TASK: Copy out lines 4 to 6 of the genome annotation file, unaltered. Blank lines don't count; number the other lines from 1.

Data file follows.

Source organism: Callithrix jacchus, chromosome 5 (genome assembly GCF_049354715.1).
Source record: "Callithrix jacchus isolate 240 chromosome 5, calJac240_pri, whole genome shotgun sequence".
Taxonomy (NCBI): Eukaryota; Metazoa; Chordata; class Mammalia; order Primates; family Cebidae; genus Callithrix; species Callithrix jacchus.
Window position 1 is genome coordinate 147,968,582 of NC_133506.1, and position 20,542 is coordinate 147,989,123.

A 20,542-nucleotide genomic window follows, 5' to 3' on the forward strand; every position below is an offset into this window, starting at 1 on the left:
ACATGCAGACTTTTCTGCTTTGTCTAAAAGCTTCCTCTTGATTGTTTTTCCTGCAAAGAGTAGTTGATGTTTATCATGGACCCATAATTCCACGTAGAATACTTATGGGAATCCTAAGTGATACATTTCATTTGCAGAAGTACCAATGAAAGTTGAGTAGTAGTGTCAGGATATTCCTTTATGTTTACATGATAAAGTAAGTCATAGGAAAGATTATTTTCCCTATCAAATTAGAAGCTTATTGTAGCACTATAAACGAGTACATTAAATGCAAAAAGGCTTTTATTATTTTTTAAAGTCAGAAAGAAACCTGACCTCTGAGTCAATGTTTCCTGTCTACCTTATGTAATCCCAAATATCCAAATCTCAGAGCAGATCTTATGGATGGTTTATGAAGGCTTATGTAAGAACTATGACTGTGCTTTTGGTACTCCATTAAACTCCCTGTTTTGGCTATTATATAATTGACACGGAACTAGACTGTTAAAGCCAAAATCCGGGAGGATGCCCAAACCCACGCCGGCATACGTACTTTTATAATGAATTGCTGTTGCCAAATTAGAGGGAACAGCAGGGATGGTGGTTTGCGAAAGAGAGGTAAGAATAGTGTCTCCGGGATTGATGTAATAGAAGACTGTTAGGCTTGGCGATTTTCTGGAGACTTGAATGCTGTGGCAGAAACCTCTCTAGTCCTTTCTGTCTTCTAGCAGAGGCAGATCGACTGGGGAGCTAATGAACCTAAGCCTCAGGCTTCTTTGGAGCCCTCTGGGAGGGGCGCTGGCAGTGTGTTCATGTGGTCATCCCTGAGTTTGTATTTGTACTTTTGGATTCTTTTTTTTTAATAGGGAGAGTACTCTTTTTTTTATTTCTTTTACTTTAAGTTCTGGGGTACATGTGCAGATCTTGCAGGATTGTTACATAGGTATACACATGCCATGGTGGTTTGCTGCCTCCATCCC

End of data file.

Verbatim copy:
Window position 1 is genome coordinate 147,968,582 of NC_133506.1, and position 20,542 is coordinate 147,989,123.

A 20,542-nucleotide genomic window follows, 5' to 3' on the forward strand; every position below is an offset into this window, starting at 1 on the left:
ACATGCAGACTTTTCTGCTTTGTCTAAAAGCTTCCTCTTGATTGTTTTTCCTGCAAAGAGTAGTTGATGTTTATCATGGACCCATAATTCCACGTAGAATACTTATGGGAATCCTAAGTGATACATTTCATTTGCAGAAGTACCAATGAAAGTTGAGTAGTAGTGTCAGGATATTCCTTTATGTTTACATGATAAAGTAAGTCATAGGAAAGATTATTTTCCCTATCAAATTAGAAGCTTATTGTAGCACTATAAACGAGTACATTAAATGCAAAAAGGCTTTTATTATTTTTTAAAGTCAGAAAGAAACCTGACCTCTGAGTCAATGTTTCCTGTCTACCTTATGTAATCCCAAATATCCAAATCTCAGAGCAGATCTTATGGATGGTTTATGAAGGCTTATGTAAGAACTATGACTGTGCTTTTGGTACTCCATTAAACTCCCTGTTTTGGCTATTATATAATTGACACGGAACTAGACTGTTAAAGCCAAAATCCGGGAGGATGCCCAAACCCACGCCGGCATACGTACTTTTATAATGAATTGCTGTTGCCAAATTAGAGGGAACAGCAGGGATGGTGGTTTGCGAAAGAGAGGTAAGAATAGTGTCTCCGGGATTGATGTAATAGAAGACTGTTAGGCTTGGCGATTTTCTGGAGACTTGAATGCTGTGGCAGAAACCTCTCTAGTCCTTTCTGTCTTCTAGCAGAGGCAGATCGACTGGGGAGCTAATGAACCTAAGCCTCAGGCTTCTTTGGAGCCCTCTGGGAGGGGCGCTGGCAGTGTGTTCATGTGGTCATCCCTGAGTTTGTATTTGTACTTTTGGATTCTTTTTTTTTAATAGGGAGAGTACTCTTTTTTTTATTTCTTTTACTTTAAGTTCTGGGGTACATGTGCAGATCTTGCAGGATTGTTACATAGGTATACACATGCCATGGTGGTTTGCTGCCTCCATCCC